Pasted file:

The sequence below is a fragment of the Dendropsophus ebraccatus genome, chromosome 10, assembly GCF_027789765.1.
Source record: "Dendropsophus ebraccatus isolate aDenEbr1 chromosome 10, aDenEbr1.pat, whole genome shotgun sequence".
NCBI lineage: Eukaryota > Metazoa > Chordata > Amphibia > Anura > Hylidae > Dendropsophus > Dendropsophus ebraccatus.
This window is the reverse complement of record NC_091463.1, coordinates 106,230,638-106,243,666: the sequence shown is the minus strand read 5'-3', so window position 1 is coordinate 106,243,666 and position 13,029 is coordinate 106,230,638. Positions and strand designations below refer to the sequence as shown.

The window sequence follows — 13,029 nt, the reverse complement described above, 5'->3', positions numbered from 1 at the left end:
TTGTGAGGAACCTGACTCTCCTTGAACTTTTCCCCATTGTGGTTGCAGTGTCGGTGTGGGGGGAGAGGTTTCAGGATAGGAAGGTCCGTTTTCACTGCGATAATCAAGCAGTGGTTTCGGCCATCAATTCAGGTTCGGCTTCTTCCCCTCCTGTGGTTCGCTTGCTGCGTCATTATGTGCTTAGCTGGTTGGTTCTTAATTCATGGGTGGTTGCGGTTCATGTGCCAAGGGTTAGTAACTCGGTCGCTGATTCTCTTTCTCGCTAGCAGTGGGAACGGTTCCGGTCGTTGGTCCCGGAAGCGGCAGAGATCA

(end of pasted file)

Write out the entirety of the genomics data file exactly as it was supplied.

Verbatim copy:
The sequence below is a fragment of the Dendropsophus ebraccatus genome, chromosome 10, assembly GCF_027789765.1.
Source record: "Dendropsophus ebraccatus isolate aDenEbr1 chromosome 10, aDenEbr1.pat, whole genome shotgun sequence".
NCBI lineage: Eukaryota > Metazoa > Chordata > Amphibia > Anura > Hylidae > Dendropsophus > Dendropsophus ebraccatus.
This window is the reverse complement of record NC_091463.1, coordinates 106,230,638-106,243,666: the sequence shown is the minus strand read 5'-3', so window position 1 is coordinate 106,243,666 and position 13,029 is coordinate 106,230,638. Positions and strand designations below refer to the sequence as shown.

The window sequence follows — 13,029 nt, the reverse complement described above, 5'->3', positions numbered from 1 at the left end:
TTGTGAGGAACCTGACTCTCCTTGAACTTTTCCCCATTGTGGTTGCAGTGTCGGTGTGGGGGGAGAGGTTTCAGGATAGGAAGGTCCGTTTTCACTGCGATAATCAAGCAGTGGTTTCGGCCATCAATTCAGGTTCGGCTTCTTCCCCTCCTGTGGTTCGCTTGCTGCGTCATTATGTGCTTAGCTGGTTGGTTCTTAATTCATGGGTGGTTGCGGTTCATGTGCCAAGGGTTAGTAACTCGGTCGCTGATTCTCTTTCTCGCTAGCAGTGGGAACGGTTCCGGTCGTTGGTCCCGGAAGCGGCAGAGATCA